Japan Braces for Rice Dispute
Tokyo plans last shot at winning US backing for import ban in coming talks
TOKYO — LIKE a courtroom attorney presenting final arguments, Japan plans to make a last rebuttal to calls by the United States for it to open the door to imports of rice. As a deadline for decision draws near, the tone of this trade dispute has become sharp, with implications far beyond just who reaps profits from rice.
The pace of confrontation will pick up in mid-August, when US Agriculture Secretary Clayton Yeutter - who contends that Japan's global leadership is at stake - arrives in Tokyo to press the issue. Then in September, President Bush will meet Prime Minister Toshiki Kaifu and, again, rice will be high on the diplomatic menu.
Although the Liberal Democratic Party leadership revealed privately several weeks ago that it might allow rice imports to smooth final trade talks, statements to the Japanese public have taken a harder line.
The US warns that if the import ban is maintained, Japan may damage the world trading system; while Japan sees its political establishment, farmers, culture, and even physical survival threatened.
Bilateral US-Japan talks are attempting to reach a consensus before October, when Japan and other nations present final positions on reducing farm protection at the Uruguay Round of the ongoing General Agreement on Tariffs and Trade (GATT) talks.
``The US says an open rice market would be a symbol of trade liberalization,'' said Hideyuki Aizawa, director-general of Japan's Economic Planning Agency, ``but I say that rice is also a symbol to Japan.''
A successful Uruguay Round, which has a deadline of December, would set new rules for trade in goods and services, and help to stem protectionism.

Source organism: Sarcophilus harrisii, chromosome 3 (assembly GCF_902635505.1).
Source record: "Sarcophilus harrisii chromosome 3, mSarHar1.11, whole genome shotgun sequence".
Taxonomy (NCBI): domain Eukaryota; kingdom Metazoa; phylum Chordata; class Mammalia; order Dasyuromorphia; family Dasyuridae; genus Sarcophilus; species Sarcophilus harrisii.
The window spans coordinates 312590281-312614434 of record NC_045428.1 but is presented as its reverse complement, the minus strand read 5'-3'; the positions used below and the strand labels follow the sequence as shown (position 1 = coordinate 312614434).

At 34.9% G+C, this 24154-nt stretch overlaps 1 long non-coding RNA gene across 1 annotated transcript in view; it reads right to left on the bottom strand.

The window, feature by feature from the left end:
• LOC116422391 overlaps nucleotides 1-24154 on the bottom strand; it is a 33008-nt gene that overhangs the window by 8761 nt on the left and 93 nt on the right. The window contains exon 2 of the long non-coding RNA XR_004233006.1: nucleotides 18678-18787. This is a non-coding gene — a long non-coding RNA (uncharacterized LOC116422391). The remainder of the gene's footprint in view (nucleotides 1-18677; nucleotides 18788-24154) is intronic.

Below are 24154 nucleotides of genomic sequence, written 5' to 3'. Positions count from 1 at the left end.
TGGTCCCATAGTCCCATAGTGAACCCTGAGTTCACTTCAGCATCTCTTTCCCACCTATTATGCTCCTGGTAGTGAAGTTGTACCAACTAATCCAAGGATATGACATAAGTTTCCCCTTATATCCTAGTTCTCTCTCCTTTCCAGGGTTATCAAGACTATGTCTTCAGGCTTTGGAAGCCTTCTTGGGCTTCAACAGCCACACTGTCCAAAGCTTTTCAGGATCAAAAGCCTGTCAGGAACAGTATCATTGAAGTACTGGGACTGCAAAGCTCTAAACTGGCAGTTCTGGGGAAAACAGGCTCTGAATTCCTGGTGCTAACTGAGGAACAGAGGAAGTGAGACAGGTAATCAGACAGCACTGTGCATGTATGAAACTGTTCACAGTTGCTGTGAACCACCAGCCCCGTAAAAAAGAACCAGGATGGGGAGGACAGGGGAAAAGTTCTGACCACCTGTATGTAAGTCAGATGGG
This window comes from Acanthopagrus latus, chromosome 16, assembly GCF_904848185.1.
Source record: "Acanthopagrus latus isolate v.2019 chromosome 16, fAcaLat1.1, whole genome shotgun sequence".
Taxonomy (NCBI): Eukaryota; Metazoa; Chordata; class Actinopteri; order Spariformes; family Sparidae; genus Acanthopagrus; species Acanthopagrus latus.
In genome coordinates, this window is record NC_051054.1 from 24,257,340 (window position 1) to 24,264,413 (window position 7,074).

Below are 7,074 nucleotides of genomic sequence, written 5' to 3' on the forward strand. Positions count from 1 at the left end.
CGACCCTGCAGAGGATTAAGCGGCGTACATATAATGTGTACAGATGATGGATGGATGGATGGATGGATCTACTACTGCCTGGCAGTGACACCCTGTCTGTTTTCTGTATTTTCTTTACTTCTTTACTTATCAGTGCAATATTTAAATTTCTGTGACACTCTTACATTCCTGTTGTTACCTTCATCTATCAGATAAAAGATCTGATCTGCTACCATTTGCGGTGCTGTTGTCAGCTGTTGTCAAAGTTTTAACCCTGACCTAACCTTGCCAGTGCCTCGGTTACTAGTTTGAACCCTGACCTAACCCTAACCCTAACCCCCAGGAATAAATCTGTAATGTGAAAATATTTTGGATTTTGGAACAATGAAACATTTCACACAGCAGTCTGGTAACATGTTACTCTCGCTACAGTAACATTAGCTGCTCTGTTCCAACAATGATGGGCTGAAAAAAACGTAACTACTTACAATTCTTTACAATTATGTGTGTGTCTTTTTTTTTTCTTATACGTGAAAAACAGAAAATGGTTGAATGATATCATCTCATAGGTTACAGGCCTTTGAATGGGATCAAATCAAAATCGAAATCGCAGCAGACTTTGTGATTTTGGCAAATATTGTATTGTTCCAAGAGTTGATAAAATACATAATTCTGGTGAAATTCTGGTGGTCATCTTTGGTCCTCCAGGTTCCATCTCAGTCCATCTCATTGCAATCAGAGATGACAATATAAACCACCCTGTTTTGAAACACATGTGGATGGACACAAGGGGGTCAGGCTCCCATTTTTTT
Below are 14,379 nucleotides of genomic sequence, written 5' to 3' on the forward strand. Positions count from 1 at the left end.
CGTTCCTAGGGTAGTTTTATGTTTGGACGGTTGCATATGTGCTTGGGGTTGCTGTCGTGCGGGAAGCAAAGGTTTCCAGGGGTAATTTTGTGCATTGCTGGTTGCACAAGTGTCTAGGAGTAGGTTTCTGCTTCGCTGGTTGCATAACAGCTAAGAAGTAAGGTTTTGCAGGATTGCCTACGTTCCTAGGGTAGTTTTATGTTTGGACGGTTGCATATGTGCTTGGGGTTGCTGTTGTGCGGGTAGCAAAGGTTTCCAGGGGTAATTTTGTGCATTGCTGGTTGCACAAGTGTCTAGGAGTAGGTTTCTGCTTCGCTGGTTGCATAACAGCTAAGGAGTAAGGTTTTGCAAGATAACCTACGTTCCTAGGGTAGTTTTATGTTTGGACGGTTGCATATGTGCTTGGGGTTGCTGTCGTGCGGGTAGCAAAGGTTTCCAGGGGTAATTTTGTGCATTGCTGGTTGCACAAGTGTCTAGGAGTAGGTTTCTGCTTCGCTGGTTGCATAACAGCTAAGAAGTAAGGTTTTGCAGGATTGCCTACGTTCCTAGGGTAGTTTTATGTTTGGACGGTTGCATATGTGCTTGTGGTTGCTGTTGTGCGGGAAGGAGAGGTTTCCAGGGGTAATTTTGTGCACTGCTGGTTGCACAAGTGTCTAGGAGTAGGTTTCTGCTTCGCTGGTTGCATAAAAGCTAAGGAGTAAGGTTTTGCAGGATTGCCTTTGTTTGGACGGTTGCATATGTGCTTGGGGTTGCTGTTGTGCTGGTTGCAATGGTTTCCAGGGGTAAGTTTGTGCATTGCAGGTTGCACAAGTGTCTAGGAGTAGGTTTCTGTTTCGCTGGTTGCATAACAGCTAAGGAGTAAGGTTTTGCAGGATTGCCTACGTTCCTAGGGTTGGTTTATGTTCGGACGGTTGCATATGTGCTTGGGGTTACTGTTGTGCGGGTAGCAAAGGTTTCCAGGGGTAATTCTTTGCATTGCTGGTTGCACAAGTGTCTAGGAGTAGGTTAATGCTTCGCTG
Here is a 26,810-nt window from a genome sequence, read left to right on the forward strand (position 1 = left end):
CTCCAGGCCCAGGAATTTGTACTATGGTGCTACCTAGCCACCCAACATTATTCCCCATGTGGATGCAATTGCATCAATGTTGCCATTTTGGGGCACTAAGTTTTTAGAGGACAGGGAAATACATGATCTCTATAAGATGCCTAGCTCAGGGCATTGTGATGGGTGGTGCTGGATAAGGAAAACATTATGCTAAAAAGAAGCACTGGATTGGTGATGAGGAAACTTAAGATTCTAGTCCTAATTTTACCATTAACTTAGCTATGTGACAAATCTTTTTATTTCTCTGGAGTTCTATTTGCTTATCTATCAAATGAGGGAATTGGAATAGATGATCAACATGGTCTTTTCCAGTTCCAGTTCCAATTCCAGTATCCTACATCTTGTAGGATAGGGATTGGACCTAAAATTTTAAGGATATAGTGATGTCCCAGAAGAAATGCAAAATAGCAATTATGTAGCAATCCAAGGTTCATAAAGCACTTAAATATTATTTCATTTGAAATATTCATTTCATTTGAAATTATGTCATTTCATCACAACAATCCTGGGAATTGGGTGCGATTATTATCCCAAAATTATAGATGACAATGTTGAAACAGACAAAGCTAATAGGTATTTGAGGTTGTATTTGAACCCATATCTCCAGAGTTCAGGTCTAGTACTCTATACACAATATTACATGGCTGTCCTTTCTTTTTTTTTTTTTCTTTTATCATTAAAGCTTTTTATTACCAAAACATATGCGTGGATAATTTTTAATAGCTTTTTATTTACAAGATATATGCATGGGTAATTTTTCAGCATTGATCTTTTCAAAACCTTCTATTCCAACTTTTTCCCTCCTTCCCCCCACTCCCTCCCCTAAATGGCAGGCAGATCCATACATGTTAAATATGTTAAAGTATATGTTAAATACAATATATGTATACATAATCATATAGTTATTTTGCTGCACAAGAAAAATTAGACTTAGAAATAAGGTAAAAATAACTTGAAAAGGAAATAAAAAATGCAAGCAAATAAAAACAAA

But the entire range of talks are jeopardized by a stalemate over whether to end agricultural trade barriers. And Japan's virtual ban on rice imports is looking like a key sticking point.
A collapse of the talks could lead to the US threatening Japan with trade sanctions next year. Twice since 1986, the US Rice Millers' Association has asked the government for retaliation, but was told the issue must first be taken up at GATT.
LDP officials are looking for ways to avoid a confrontation. Some top politicians recommend that the nation's parliament roll back its ban on rice imports. They have been roundly criticized by other LDP leaders.
Many Japanese politicians are worried about a new style of US tactics in negotiating economic disputes with Japan. One LDP leader vividly recalled last week how Japan fared in the latest dispute, the so-called Structural Impediments Initiative that ended in June:
``At first the talks were like playing judo with the US,'' says finance minister Ryutaro Hashimoto. ``Both sides would suggest points and respond. But something went wrong in the middle of the game. We discovered that the US was playing football.'' The US tactic was to penetrate the opponent's territory, he said. ``When we realized that the rules had changed, we quickly re-grouped and took part in the football game, even though we are not accustomed to it.''
In public, Japan defends it rice import ban as necessary to ``food security,'' and contends that it already imports over half its food. A rich social tradition around rice cultivation and a delicate landscape devoted to expensive rice paddies would be put at risk if cheaper California or Thai rice put Japanese farmers out of business, the argument goes.
But in private talks with the US, Japanese leaders counterattack by claiming the US is ``hypocritical'' because it also bans the imports of many agricultural products. The US claims it will end such protectionism if other nations also do so.
And Japan's leaders contend that their nation cannot be made vulnerable for its most basic food staple, rice. ``Many countries in the world approve of the necessity for food security,'' Mutsuki Kato, policy board chairman of the ruling LDP, which relies heavily on rural votes. However, Mr. Kato fears that Japan may be jeopardizing its ties with the US. Next year the US will be observing the 50th anniversary of Japan's attack on Pearl Harbor, and if trade talks do not go well, he says, ``I fear that `Japan-bashing' may occur.''
As the GATT deadline nears, public debate on rice imports has picked up. On July 30, a group of academics known as the Forum for Policy Innovation, proposed scaling down barriers to rice imports over a 15-year period, starting in 1992. The plan calls for making the nation's rice farming more efficient, reducing the number of farmers by up to 90 percent from the present 3.4 million full- and part-time producers.
``It's time to play our own card on reform, because if the current talks on reforming farm trade fail to bear fruit, Japan's farm sector will receive a major blow,'' said Yujiro Hayami, professor at Aoyama Gakuin University and the Forum's chairman.